Keep The Faith, Baby

Doug McHenry is a rare breed - a black movie producer.

I met him at 2PM at the Four Seasons hotel in Beverly Hills, January 30, 2002.

"You're going to pay for this?" says McHenry when we meet. "Otherwise we could go down the street to McDonalds. Ok, I've only got 40 minutes."

My heart skips a beat but I keep my composure in the face of footing the bill and lacking the time to do a proper interview.

Doug speaks and gestures in an extravagant way. The words pour out and my mind must race to catch up with his idiom.

McHenry graduated from Stanford with an Economics degree in 1973, and from Harvard with an MBA/JD in 1977. He then passed the California Bar and went to work for producer Peter Guber's Casablanca Records as head of business affairs. Doug's next boss was film head David Putnam.

"I grew up in Danville, in the San Francisco Bay Area," says Doug. "Near Berkeley. It was a neighborhood you don't find much in Los Angeles - an integrated neighborhood. You had working class Catholic white families. My dad was in the Army. Right around the corner we had a Buddhist temple. I went to an integrated boarding school called Athenia. It was 50% black."

Luke: "You're the first black movie producer I've met."

Doug: "A lot of the [black] guys I know who went to Harvard are with the big corporations. They're either the affirmative action officer or in finance. Everyone who was smart did finance. I wanted to work for a Washington law firm but the people lie so much there."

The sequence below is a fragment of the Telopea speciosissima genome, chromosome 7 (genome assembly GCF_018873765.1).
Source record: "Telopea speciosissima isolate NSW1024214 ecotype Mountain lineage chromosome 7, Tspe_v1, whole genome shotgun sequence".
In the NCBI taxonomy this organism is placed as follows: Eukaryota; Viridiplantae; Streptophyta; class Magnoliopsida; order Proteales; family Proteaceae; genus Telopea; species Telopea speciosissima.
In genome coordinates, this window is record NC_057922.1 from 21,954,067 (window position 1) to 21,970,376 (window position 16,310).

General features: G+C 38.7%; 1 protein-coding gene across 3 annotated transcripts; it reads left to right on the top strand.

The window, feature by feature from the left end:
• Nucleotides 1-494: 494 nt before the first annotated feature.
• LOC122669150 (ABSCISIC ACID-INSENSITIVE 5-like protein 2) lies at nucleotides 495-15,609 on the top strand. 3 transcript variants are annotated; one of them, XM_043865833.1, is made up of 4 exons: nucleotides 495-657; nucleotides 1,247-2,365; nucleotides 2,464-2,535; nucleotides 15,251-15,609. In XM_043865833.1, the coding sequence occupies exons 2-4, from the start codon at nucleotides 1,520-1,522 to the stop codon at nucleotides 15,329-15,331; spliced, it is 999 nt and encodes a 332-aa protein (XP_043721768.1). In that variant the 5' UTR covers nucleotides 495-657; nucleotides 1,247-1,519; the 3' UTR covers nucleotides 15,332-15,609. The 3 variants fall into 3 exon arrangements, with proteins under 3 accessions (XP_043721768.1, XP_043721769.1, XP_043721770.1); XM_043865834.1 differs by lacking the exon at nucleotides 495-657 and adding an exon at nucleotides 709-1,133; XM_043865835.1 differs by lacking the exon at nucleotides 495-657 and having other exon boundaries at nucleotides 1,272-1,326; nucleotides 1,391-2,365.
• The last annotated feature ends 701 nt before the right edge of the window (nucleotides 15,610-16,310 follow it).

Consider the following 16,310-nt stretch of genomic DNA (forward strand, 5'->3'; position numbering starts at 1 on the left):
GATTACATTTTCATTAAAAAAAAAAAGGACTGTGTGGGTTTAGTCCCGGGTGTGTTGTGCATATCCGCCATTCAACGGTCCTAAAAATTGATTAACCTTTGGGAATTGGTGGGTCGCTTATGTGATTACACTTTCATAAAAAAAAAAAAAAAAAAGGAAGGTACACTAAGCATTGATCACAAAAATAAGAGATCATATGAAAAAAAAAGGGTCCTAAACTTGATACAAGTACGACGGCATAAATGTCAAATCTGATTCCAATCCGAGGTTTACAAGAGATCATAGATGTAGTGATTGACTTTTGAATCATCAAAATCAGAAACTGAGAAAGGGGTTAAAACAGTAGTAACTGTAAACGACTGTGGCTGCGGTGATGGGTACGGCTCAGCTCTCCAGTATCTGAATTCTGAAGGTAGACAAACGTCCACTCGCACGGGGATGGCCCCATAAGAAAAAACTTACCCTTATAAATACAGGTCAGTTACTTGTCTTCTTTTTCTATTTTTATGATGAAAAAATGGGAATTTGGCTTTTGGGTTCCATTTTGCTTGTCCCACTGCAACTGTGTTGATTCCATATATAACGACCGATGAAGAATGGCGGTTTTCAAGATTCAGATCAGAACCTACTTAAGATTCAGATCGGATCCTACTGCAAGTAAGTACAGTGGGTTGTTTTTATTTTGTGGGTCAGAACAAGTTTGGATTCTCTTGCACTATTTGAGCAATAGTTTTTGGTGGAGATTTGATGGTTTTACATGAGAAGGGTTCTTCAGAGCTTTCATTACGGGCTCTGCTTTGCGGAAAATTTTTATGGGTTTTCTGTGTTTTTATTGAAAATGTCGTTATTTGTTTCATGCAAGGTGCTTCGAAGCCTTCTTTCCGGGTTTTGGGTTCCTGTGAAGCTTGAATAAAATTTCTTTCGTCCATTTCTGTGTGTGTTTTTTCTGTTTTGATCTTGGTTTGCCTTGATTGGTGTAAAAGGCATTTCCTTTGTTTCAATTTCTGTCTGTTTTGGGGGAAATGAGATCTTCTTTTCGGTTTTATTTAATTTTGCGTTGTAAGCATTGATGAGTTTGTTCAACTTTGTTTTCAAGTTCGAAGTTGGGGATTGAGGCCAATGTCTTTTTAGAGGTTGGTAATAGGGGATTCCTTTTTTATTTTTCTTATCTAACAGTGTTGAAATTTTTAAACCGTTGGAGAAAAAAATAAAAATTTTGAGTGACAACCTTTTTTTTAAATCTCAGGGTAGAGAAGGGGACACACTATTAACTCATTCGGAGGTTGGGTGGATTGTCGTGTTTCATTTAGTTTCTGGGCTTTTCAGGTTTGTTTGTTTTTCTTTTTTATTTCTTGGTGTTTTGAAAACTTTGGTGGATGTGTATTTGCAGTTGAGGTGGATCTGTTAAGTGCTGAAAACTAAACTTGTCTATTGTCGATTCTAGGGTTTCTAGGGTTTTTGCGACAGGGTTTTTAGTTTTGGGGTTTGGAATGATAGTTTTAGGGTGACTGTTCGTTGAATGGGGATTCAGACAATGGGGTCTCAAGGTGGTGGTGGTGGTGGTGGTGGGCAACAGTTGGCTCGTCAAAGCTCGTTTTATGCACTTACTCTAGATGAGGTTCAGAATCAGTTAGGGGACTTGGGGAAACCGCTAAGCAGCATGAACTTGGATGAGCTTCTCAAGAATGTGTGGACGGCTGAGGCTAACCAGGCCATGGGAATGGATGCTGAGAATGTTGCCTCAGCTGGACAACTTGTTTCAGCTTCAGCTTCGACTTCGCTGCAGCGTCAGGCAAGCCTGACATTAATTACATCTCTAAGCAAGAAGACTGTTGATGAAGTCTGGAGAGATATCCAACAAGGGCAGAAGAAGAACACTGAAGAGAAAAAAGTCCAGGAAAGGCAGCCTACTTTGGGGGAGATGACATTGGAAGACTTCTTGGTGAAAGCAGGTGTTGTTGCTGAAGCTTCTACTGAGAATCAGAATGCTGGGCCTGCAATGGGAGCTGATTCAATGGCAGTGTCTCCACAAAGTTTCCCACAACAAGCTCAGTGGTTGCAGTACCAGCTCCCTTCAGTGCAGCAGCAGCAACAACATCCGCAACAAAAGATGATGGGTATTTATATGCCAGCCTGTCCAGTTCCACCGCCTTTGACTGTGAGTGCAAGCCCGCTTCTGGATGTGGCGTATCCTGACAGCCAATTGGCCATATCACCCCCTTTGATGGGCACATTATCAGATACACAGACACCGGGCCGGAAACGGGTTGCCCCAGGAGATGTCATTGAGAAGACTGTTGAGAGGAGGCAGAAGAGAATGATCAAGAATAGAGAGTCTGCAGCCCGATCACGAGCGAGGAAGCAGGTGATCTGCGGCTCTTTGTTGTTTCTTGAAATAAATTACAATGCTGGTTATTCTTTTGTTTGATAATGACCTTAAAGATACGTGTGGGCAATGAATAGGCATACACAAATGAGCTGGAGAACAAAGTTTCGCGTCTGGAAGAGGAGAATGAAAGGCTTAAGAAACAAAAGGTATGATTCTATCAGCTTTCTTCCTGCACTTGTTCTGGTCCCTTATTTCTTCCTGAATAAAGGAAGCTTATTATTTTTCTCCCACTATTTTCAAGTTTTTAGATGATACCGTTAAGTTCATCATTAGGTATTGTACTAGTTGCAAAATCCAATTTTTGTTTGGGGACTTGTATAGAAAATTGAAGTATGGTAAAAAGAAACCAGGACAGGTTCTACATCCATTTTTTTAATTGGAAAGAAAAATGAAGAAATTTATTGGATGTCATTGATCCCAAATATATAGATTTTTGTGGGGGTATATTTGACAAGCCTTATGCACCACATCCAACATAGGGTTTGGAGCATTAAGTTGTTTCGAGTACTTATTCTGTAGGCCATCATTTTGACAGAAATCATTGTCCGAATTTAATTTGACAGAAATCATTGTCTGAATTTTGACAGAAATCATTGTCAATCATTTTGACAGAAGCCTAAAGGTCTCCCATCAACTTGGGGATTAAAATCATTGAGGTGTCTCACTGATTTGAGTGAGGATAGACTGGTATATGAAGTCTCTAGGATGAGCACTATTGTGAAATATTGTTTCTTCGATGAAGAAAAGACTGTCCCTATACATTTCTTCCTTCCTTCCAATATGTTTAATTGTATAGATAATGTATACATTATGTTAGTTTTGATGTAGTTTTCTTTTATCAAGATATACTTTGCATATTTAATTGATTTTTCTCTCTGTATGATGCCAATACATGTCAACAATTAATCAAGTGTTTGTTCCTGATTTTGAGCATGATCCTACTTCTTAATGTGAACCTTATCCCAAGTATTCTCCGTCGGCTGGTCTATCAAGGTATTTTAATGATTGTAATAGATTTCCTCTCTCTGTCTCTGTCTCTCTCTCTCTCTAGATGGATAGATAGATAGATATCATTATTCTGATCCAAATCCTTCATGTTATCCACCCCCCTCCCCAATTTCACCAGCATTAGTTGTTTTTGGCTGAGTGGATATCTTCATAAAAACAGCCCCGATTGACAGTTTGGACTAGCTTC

Luke: "They lie just as much in Hollywood."

Doug: "It's different. Politicians say that I am going to make my life better with health care to create a more humane society. Hollywood says this is the fucking product, you either buy it or not. I don't promise to make you healthy. I don't promise you Social Security. I don't promise to defend the country or defend the schools."

Luke: "So the movie maker has no moral responsibilities."

Doug: "Not true. We have a moral responsibility to not bore the client. I've made 13 movies. I've never lost money because I never bore the client. My movies have cost up to eight million dollars and all of them except one have done at least $20 million domestic box office. And we sell a shit load of records.

"Working for Peter Guber was exciting. I didn't want to be stuck away in some affirmative action office. Casablanca was a small lean company. They didn't give a shit what color you were. There were four owners, one of whom was black. The music business is probably the most integrated business next to the beer commercial."

I see white people giving us the eye when McHenry loudly uses expletives.

The Vietnamese waitress comes over. I order the black bean soup for $7:50.

Doug: "I will take the soup as well and the Cobb salad. You've got something in it like avocado. Now, where is it on the menu? Could you find it for me."

The waitress points it out on the menu.

Doug: "Please, could I have some escarole in there in addition to the green romaine? No red romaine. Butter lettuce. No anchovies and put some chicken in it. And no papaya and no avocado. If you send me something that is a mistake, I will eat it anyway. Thank you."